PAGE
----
In Other Words

A Man­ual for Clean­ing Women

Pasatiempo - - CONTENT - by Lu­cia Ber­lin

In 68 years Lu­cia Ber­lin man­aged to live many lives, nearly all of which are rep­re­sented in rich de­tail in the 43 short sto­ries that make up A Man­ual for Clean­ing Women, a new an­thol­ogy that seems slated to res­cue Ber­lin from ob­scu­rity. Born in 1936, Ber­lin spent her child­hood mov­ing among min­ing camps, her drunken grand­fa­ther’s de­crepit home in El Paso, and so­ci­ety par­ties in San­ti­ago, Chile. As an adult, she led a bo­hemian lifestyle among po­ets and jazz mu­si­cians in Al­bu­querque, New York, and Mexico. Thrice-di­vorced and plagued by her own strug­gle with al­co­holism, Ber­lin moved with her four sons to the Bay Area in the early 1970s, where she worked in schools, hos­pi­tals, and the homes of af­flu­ent San Fran­cis­cans; it was there that she be­gan to pub­lish regularly and, even­tu­ally, get sober. In 1994 she moved to Boul­der, where she worked as an English pro­fes­sor be­fore re­tir­ing and mov­ing to Los An­ge­les to be closer to her sons. She died in 2004.

A Man­ual for Clean­ing Women is an im­mer­sion into Ber­lin’s unique uni­verse, where char­ac­ters and set­tings both sor­did and glam­orous are treated with equal lay­ers of af­fec­tion, hu­mor, and un­stint­ing at­ten­tion to de­tail. Her sto­ries are set among the var­i­ous places where she lived, and are nar­rated by women whose lives closely match Ber­lin’s. Char­ac­ters and events reap­pear: an al­co­holic mother; a den­tist grand­fa­ther in El Paso; a sis­ter dy­ing of can­cer in Mexico City. Of­ten­times her nar­ra­tors are ed­u­cated ad­dicts who have known and lost com­fort­able lives, who speak with the wis­dom of hav­ing “vol­un­tar­ily re­turned to hell,” as one char­ac­ter puts it, time and again. But Ber­lin’s work has lit­tle to do with that of her con­tem­po­rary Ray­mond Carver, whose de­pic­tions of work­ing-class (and of­ten al­co­holic) char­ac­ters bend to­ward bleak de­spair; in­stead, Ber­lin’s sto­ries are much closer in tone to the dark com­edy of Chekhov or Tol­stoy — yes, her char­ac­ters have got it bad, but like the au­thor, they’ll live to tell the tale.

Ber­lin’s de­scrip­tions are of­ten pleas­antly jar­ring. She is a master of mar­ry­ing sharp emo­tional mo­ments with lan­guage that dis­ori­ents in the in­stant be­fore it clar­i­fies. In “Elec­tric Car, El Paso,” the nar­ra­tor ac­com­pa­nies her grand­mother and her grand­mother’s Bi­ble-quot­ing friend on a drive in the friend’s elec­tric car. The scene’s plot­ting is straight­for­ward, but Ber­lin’s use of lan­guage makes the reader read­ily iden­tify with the weird hor­ror that her pro­tag­o­nists feel. “Her gloved hand passed me fig new­tons wrapped in tal­cumy Kleenex. The cookie ex­panded in my mouth like Ja­panese flow­ers, like a burst pil­low. I gagged and wept. Mamie smiled and passed me a sa­chet-dusted hand­ker­chief, whis­pered to Mrs. Snow­den, who was shak­ing her head.” Her sto­ries hum and crack with these dis­rup­tive mo­ments, which Ber­lin strings to­gether into the sin­gle gleam­ing thread that car­ries the reader from lav­ish re­sorts in Chile to un­der­funded detox fa­cil­i­ties in cen­tral Cal­i­for­nia.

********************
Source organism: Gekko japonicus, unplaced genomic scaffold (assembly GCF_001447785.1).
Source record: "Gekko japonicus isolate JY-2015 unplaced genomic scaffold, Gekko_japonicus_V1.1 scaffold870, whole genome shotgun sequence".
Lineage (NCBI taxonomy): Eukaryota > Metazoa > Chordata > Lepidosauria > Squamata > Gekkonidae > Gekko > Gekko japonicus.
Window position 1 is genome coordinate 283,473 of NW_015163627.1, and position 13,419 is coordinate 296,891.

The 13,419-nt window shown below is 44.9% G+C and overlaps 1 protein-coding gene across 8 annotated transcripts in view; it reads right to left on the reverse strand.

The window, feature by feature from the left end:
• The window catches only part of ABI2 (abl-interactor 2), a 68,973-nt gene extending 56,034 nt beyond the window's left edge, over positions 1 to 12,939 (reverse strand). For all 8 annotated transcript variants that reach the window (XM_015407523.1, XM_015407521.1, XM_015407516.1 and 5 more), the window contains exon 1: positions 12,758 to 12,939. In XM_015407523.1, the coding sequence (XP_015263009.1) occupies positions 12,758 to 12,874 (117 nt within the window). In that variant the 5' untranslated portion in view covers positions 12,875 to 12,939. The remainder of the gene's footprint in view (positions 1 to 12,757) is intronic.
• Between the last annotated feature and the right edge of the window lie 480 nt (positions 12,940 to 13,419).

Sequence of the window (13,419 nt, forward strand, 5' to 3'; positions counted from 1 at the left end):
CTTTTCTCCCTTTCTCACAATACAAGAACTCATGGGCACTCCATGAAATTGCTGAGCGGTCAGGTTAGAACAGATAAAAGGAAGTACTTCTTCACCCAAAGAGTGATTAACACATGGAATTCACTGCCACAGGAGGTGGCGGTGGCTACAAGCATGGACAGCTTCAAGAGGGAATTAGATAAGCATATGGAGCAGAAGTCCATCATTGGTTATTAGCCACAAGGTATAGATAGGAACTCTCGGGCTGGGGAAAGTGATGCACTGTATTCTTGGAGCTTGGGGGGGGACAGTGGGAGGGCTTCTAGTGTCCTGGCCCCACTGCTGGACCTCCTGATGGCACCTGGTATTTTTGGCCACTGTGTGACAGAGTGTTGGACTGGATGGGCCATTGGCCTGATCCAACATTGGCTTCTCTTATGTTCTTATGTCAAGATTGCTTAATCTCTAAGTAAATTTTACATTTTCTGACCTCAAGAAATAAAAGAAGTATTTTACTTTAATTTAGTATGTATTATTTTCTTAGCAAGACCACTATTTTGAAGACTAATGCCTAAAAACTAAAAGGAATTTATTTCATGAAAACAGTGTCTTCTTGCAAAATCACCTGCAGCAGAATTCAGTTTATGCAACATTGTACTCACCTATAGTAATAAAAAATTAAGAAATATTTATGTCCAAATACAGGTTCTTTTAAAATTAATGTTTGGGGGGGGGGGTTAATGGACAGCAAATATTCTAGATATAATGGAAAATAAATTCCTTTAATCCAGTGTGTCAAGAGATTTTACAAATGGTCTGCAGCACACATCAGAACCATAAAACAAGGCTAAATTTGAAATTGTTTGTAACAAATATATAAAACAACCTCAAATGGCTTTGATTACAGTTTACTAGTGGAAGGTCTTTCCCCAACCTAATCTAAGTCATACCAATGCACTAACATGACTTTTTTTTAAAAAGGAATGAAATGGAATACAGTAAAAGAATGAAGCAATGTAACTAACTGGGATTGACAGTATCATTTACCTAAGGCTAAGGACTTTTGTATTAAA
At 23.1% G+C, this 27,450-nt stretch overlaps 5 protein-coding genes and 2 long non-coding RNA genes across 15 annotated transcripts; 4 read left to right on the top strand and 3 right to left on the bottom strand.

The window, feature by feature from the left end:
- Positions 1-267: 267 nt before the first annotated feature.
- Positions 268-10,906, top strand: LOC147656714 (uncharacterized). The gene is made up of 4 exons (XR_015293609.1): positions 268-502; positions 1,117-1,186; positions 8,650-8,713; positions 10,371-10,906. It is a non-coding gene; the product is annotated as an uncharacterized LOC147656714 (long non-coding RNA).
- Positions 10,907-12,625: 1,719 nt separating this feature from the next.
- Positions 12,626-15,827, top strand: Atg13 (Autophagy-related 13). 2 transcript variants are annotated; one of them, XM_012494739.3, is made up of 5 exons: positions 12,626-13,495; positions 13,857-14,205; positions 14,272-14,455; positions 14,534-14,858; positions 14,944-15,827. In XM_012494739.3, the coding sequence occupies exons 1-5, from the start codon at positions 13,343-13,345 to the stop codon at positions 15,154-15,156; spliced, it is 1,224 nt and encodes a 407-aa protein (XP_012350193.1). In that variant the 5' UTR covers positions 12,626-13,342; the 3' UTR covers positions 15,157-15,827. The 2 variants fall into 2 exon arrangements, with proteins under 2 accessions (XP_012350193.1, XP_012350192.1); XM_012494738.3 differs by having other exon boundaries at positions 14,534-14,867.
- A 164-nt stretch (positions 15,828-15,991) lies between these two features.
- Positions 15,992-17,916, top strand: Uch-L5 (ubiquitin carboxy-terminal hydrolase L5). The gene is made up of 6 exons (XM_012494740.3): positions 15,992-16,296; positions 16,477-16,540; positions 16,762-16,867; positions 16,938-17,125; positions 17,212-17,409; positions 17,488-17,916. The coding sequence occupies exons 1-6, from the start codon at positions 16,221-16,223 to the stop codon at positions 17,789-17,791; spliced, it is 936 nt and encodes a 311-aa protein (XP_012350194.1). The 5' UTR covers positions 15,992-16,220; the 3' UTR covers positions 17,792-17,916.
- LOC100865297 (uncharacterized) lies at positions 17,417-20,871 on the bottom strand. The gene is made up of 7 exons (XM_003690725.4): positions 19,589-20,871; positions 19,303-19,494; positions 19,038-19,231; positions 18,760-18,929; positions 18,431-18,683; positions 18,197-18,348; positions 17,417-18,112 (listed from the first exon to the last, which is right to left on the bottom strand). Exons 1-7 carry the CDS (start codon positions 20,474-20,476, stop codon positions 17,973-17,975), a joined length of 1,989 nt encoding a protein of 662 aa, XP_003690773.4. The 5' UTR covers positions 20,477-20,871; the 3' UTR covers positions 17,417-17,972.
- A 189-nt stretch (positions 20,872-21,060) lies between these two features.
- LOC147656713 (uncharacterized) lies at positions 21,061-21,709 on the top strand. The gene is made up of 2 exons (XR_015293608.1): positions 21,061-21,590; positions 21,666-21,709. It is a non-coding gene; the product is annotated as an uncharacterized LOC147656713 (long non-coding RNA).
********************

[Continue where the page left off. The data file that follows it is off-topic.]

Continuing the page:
Even when Ber­lin’s sto­ries veer into melo­drama, she avoids pat cliché. In “Mi­jito,” an Amer­i­can nurse in­forms a teenage Mex­i­can im­mi­grant that she killed her child in a des­per­ate at­tempt to soothe its cries. Amelia, the mother, re­sponds with two of the only phrases she knows in English, thrust­ing a comic dag­ger into an oth­er­wise weighty scene. “F— a duck. I’m sorry.”

Re­demp­tion in Ber­lin’s sto­ries takes place in the in­sis­tent telling and retelling of sto­ries — a mir­ror to the au­thor’s own process of over­com­ing her ad­dic­tion. Ber­lin’s char­ac­ters do not shy away or glo­rify their pasts, which al­lows them to ob­serve the peo­ple around them more fairly than so­ci­ety or even other writ­ers do. That Ber­lin her­self had very nearly seen it all al­lows her writ­ing to take on ex­tra­or­di­nary em­pa­thetic depth. In “Let Me See You Smile,” one of the strong­est sto­ries in the col­lec­tion, Ber­lin moves seam­lessly be­tween the per­spec­tive of an al­co­holic woman aban­doned by her fam­ily and a wealthy male lawyer. The lawyer is fas­ci­nated by the woman’s re­la­tion­ship with her teenaged boyfriend, and de­cides to take on a case for them at a deep dis­count. He saves them by telling their story in a way the judge can un­der­stand, but in the end, he can only watch as the two “walk away in the drench­ing rain, each of them de­lib­er­ately stomp­ing in pud­dles, bump­ing gen­tly into each other.” This scene works as an ex­am­ple in minia­ture of many of Ber­lin’s sto­ries: pro­found un­der­stand­ing laid side by side with in­tense iso­la­tion. In Ber­lin’s hands, how­ever, this feels less like an ad­mis­sion to the hard facts of life and more like a clear-eyed call to arms. We may never fully come out­side of our­selves, her writ­ing shows, but we can get pretty damn close.

Un­like writ­ers who point to life’s ran­dom cru­el­ties, shrug, and move on, Ber­lin’s in­sis­tence on star­ing hard at joy and grief in equal mea­sure, over and over, leaves the reader with some­thing more pow­er­ful: a re­fracted por­trait of life lived deeply and ob­served keenly, no mat­ter the dif­fi­culty of cir­cum­stance. — Lu­cas Iberico Lozada

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